The book is comprised of five chapters. Each chapter seeks to tackle Ehrman’s challenges to Christianity or the Bible one by one. Chapter one, “Is God Immoral because He allows suffering?” begins the conversation with a look at several of Ehrman’s claims arising out of his book God’s Problem. Köstenberger, Bock, and Chatraw address claims such as “the Bible’s explanation of suffering and evil are not satisfying” and “the God of the Bible is immoral, and therefore, he doesn’t exist.” The interaction of the authors is well suited for those wrestling with such claims and helpful and informative for those who don’t but are engaging with those who do. Chapter two, “Is the Bible full of irresolvable contradictions?” addresses an onslaught of common attacks on the unity of the Bible.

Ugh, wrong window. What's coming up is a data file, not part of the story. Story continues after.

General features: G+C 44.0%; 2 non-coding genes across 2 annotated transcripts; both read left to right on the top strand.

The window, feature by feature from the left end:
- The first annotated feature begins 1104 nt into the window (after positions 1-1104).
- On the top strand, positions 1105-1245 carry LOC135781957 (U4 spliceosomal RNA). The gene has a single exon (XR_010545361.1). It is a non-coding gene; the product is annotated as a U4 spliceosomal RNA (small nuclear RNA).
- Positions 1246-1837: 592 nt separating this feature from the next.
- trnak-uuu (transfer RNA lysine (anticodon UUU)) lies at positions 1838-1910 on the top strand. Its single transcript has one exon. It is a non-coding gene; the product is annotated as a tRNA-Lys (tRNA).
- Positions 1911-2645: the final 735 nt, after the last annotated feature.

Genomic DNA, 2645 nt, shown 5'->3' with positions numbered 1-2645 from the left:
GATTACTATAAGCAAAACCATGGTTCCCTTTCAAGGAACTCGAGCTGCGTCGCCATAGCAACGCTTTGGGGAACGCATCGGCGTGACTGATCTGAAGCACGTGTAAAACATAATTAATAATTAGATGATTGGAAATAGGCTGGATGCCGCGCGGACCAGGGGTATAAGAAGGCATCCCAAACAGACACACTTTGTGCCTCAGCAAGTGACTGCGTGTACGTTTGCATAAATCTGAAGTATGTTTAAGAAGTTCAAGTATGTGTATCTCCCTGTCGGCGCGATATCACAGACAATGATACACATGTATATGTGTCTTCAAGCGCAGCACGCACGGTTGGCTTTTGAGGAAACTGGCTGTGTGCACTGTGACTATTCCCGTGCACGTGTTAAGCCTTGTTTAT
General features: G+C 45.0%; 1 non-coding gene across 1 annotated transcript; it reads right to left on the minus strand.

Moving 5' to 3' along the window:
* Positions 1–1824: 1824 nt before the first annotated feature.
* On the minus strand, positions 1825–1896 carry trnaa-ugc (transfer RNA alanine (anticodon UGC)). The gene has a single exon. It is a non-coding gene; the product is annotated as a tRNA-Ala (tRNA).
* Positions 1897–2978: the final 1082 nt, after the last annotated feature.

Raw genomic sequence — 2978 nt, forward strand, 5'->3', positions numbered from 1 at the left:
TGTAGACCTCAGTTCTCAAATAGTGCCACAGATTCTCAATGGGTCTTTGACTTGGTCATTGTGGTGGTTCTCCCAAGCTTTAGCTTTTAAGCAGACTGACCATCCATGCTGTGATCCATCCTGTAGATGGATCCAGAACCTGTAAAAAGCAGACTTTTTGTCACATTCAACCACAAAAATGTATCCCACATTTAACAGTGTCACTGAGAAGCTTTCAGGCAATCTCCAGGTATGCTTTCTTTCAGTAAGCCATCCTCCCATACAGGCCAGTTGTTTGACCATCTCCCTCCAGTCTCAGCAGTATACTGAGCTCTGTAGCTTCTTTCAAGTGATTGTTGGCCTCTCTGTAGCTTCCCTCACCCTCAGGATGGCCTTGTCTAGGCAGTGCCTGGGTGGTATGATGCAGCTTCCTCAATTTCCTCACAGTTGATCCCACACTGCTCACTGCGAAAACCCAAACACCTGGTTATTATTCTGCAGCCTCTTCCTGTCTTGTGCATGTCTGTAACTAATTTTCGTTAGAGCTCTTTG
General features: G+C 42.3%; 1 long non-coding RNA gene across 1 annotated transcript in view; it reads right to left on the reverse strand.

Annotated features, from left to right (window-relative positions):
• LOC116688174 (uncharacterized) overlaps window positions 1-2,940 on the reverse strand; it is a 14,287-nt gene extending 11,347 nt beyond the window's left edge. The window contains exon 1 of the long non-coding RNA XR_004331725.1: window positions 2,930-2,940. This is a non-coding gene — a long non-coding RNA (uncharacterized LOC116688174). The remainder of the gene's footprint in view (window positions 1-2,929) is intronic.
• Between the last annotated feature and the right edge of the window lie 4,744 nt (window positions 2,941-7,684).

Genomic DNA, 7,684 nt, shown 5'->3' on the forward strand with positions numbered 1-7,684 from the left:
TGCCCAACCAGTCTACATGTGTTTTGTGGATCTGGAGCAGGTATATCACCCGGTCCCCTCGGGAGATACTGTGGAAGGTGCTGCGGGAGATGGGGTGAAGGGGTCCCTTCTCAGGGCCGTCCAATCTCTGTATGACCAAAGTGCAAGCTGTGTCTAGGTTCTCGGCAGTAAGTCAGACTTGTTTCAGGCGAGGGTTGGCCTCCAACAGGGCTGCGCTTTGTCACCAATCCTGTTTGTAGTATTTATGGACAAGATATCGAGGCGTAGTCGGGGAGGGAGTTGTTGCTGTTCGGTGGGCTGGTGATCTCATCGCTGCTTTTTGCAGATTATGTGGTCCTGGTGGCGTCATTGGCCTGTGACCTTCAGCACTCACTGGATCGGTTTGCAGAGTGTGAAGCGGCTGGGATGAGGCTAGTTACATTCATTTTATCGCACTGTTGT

Chapter three, “Are the biblical manuscripts corrupt?” does an excellent job getting to the heart of Ehrman’s skepticism and examining how his skeptical presupposition flavor his reading of the evidence. Chapter four, “Were there many Christianities?” dismantles Ehrman’s repackaging of the Bauer Thesis. This is familiar ground for the authors, especially Köstenberger who authored The Orthodoxy of Heresy (Crossway, 2010) with Michael J. Kruger. Chapter five, “Are many New Testament documents forged?” the issue of authorship is addressed, and done so with a keen awareness of the underlying issues that bolster the skeptical claims of Ehrman and others. This final chapter is among the most beneficial for those familiar with the conversations that take place in the public sphere.